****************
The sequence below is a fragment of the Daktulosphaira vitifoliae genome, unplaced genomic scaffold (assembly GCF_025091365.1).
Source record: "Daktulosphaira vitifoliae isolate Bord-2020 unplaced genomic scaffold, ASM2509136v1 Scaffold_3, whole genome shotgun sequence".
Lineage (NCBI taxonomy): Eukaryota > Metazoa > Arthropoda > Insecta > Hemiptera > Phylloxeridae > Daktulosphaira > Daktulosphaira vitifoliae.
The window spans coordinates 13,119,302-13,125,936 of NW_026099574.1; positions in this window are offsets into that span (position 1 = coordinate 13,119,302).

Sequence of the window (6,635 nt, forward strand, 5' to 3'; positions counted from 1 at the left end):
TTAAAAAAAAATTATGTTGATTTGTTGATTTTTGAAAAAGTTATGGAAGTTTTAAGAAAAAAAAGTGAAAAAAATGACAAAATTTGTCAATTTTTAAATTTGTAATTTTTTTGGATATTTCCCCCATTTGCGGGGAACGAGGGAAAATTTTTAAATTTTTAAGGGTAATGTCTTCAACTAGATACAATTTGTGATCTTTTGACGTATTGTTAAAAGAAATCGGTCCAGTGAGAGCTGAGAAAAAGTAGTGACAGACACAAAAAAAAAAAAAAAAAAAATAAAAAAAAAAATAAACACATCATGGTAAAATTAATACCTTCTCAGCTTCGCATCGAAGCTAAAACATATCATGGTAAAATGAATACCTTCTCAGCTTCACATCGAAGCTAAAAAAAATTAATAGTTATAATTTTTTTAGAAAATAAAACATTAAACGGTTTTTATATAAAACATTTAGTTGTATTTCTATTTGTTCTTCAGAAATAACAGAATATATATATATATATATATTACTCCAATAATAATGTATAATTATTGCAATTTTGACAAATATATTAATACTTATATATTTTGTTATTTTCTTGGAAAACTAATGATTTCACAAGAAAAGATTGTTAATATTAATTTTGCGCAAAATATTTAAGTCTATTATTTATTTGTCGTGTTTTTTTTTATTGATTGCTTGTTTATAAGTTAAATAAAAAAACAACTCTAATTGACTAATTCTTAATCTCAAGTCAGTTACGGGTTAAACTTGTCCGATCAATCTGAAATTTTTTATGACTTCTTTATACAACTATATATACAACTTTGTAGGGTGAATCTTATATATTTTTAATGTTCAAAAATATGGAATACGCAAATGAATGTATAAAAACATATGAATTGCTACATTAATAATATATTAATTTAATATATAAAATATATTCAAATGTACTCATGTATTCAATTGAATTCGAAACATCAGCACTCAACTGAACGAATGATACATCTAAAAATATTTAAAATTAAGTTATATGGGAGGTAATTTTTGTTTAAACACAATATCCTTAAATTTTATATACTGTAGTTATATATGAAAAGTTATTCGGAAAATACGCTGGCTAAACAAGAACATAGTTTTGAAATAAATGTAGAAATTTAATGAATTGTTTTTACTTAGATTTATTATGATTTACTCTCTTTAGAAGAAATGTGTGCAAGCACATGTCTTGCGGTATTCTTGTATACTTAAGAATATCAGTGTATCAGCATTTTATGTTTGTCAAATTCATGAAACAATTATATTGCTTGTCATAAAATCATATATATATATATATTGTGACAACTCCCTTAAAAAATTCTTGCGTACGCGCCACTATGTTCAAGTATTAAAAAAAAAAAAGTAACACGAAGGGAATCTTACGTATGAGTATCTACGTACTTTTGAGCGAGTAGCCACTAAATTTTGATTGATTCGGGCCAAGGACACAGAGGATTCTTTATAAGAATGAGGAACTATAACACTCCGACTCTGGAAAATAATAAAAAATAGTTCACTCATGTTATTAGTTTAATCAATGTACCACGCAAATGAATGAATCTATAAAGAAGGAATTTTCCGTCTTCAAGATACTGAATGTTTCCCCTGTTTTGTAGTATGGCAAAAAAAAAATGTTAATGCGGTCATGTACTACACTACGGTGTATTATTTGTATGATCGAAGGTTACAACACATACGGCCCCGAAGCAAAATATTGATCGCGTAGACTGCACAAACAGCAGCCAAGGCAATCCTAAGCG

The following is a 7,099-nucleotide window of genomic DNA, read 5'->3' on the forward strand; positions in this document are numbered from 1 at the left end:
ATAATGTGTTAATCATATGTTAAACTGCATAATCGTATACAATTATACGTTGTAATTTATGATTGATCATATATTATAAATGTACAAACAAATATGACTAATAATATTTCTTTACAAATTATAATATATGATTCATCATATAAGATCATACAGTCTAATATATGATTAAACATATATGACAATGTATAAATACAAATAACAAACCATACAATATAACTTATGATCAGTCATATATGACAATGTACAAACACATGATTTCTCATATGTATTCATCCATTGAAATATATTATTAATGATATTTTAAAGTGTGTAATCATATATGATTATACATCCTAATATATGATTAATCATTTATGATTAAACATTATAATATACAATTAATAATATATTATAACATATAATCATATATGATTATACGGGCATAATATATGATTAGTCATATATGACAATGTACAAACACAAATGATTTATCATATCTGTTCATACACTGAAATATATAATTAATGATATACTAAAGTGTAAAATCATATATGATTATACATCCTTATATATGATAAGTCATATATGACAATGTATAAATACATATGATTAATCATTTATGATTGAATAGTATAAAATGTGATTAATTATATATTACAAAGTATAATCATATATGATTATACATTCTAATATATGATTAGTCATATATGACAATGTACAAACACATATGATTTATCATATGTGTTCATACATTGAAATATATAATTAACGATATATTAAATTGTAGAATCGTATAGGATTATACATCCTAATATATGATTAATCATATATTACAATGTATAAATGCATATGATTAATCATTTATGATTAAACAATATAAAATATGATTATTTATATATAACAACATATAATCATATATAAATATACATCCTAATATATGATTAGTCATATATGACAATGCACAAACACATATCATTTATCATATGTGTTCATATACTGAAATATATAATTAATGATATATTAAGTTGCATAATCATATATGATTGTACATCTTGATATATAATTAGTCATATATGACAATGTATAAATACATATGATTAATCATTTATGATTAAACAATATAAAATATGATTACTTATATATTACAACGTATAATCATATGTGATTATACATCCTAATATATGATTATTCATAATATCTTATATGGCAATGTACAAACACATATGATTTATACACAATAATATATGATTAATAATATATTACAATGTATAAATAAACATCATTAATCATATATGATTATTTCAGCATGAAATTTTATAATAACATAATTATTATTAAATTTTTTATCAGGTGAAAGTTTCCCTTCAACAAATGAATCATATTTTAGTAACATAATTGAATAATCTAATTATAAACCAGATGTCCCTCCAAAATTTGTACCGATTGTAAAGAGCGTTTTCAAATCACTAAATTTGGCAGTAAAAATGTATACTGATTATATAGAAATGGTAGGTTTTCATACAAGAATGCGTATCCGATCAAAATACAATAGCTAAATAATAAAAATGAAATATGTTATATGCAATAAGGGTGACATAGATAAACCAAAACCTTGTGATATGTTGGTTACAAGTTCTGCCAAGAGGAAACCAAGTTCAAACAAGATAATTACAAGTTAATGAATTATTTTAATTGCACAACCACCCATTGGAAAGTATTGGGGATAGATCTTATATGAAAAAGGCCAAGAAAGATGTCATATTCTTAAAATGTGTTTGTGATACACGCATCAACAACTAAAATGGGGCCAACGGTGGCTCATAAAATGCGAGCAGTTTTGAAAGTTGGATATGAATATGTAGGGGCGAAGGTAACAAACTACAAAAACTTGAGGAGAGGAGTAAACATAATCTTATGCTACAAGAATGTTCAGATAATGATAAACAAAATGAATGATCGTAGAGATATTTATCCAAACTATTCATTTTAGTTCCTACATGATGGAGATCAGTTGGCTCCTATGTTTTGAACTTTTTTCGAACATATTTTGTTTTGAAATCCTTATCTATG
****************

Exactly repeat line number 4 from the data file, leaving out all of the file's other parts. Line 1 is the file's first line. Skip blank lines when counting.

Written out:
The window spans coordinates 13,119,302-13,125,936 of NW_026099574.1; positions in this window are offsets into that span (position 1 = coordinate 13,119,302).